Islamabad is set to review deals concluded under Beijing's Belt (BRI) and Road Initiative, the Financial Times claimed in a Sunday report.
Top government functionaries said the Pakistan Tehreek-e-Insaf (PTI)-led government will look into BRI investments and renegotiate a trade agreement inked a decade earlier. The agreement extends unfair advantages to Chinese firms, they said.
China 'not saddling Pakistan with debt': Chinese FM
Prime Minister Imran Khan has constituted a nine-member committee to evaluate CPEC – the most ambitious part of BRI. The $62 billion-initiative includes a grand revamp of Gwadar, road rail links and power plants worth US$30 billion.
“The previous government did a bad job negotiating with China on China-Pakistan Economic Corridor (CPEC) — they did not do their homework correctly and did not negotiate correctly so they gave away a lot,” industrialist Abdul Razak Dawood, part of the committee said. The team will “think through CPEC – its benefits and liabilities.”
Dawood, an adviser to the prime minister on commerce, textile, industries and investment, said Chinese companies received undue advantages. “It is one of the things we are looking at...,” he said.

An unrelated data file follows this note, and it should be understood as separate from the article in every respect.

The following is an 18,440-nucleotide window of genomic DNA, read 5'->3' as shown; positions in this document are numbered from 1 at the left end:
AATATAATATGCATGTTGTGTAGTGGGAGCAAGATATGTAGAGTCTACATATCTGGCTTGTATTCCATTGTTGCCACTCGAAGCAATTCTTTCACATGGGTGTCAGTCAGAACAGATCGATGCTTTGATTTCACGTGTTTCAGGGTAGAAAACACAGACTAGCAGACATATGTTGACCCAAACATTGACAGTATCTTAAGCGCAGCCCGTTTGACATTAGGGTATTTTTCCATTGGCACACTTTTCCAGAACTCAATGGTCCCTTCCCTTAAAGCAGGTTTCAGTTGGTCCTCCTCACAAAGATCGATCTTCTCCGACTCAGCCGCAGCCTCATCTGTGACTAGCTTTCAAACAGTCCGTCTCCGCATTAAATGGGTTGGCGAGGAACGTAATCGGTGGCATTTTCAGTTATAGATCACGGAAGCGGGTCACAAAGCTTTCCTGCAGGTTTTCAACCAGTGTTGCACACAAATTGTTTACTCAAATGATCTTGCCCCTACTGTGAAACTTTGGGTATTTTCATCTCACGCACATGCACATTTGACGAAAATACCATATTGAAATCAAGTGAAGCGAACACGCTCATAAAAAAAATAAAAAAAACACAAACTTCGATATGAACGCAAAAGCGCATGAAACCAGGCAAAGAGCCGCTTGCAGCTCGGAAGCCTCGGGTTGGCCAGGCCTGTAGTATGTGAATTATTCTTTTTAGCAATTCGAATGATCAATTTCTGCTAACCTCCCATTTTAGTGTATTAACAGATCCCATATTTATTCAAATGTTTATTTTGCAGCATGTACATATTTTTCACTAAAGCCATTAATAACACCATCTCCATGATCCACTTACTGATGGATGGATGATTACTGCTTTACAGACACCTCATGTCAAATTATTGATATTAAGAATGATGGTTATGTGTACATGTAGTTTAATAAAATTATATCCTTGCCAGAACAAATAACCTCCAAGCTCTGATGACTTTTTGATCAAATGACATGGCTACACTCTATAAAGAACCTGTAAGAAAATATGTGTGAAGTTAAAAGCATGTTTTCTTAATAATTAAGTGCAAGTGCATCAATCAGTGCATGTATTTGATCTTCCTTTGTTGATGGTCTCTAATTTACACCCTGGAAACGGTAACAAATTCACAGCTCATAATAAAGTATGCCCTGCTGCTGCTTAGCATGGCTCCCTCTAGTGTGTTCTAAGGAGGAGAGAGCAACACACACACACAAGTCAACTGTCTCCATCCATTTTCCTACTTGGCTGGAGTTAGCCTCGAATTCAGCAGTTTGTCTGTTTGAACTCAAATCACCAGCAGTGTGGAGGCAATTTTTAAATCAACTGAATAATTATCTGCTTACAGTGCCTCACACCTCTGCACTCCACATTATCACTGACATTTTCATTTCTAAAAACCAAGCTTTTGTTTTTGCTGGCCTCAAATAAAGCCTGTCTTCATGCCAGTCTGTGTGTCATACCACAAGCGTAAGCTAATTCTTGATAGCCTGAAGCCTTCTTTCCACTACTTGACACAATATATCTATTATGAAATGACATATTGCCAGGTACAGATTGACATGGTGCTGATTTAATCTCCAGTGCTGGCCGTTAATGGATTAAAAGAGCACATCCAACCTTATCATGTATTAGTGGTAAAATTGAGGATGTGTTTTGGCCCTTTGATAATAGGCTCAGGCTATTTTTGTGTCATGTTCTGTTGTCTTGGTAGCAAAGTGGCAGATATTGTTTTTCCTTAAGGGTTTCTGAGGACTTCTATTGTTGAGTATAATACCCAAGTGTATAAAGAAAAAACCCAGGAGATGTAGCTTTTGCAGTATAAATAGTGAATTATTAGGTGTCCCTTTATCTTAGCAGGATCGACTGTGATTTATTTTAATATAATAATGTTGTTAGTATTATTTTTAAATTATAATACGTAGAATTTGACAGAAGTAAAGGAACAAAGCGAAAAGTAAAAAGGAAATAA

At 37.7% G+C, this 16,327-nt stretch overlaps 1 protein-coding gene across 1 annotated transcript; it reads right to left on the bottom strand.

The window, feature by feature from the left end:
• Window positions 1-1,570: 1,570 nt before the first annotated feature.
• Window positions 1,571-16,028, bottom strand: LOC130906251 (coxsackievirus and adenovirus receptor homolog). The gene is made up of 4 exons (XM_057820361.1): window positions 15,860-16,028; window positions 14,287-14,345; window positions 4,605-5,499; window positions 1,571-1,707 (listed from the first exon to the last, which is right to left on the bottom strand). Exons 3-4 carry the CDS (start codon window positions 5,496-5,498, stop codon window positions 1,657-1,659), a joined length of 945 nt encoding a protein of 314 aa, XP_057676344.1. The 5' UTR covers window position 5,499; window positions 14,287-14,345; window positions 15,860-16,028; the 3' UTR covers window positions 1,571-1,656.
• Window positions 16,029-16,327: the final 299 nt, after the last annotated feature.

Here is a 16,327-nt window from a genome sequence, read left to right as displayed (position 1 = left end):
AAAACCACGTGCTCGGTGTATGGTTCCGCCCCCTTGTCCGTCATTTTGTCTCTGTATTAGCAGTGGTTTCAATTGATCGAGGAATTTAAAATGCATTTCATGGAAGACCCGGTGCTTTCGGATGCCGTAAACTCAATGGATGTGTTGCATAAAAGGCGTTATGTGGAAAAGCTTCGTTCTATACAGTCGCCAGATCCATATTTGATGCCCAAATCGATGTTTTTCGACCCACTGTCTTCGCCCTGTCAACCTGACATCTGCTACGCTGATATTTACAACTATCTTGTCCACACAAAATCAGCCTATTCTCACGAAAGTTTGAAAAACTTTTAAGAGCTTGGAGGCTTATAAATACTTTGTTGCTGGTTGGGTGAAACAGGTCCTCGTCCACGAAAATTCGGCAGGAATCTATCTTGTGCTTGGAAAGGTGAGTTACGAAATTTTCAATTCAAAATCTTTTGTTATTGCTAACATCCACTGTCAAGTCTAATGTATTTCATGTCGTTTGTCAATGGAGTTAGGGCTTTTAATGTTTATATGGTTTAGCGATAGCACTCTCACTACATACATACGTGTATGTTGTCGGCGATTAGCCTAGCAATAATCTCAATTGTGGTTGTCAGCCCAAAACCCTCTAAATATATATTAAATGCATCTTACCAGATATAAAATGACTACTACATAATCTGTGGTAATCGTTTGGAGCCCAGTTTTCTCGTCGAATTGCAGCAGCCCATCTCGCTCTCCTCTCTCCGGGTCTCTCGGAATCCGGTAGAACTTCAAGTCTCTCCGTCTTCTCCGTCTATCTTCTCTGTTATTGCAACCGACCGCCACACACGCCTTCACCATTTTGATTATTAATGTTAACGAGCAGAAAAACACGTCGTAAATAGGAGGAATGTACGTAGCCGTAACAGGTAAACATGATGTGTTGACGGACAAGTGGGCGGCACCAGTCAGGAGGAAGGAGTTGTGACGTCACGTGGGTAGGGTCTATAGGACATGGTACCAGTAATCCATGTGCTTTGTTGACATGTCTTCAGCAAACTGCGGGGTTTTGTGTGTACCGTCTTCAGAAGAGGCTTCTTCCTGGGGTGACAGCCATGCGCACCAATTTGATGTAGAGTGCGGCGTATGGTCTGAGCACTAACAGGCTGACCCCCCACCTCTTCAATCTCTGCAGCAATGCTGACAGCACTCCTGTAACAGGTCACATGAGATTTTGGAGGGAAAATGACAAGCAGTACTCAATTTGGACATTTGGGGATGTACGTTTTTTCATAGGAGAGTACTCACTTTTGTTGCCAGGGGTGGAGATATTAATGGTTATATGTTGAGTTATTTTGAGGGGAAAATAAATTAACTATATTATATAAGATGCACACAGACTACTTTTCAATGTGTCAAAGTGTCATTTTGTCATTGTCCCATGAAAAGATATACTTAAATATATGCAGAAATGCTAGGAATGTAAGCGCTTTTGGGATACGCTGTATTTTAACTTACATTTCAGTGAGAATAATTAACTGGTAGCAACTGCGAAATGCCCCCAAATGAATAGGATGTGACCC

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Chinese Foreign Minister Wang Yi hinted at Beijing’s willingness to renegotiate the 2006 trade deal over a recent weekend visit. “CPEC has not inflicted a debt burden on Pakistan. When these projects get completed and enter into operation, they will unleash huge economic benefits.”
Dawood suggested placing “everything on hold for a year” till the government got its “act together. “Perhaps we can stretch CPEC out over another five years or so.”
Many functionaries support the idea of extending debt terms and spreading projects over a longer period of time in place of a blanket conclusion.
Country banking on CPEC to revive economy
Islamabad is in the throes of a financial crisis. The government is mulling over a 13th International Monetary Fund (IMF) bailout with an under-pressure rupee rendering debt servicing arduous.
Finance Minister Asad Umar said he was “evaluating a plan that would allow Islamabad to avoid an IMF programme.” New loans from China and possibly Saudi Arabia may present an alternative.
Both, Umar and Dawood emphasised Islamabad would tread with caution over the CPEC review to not offend Beijing. “We don’t intend to handle this process like Mahathir," told the publication.
Parts of this article originally appeared in the Financial Times.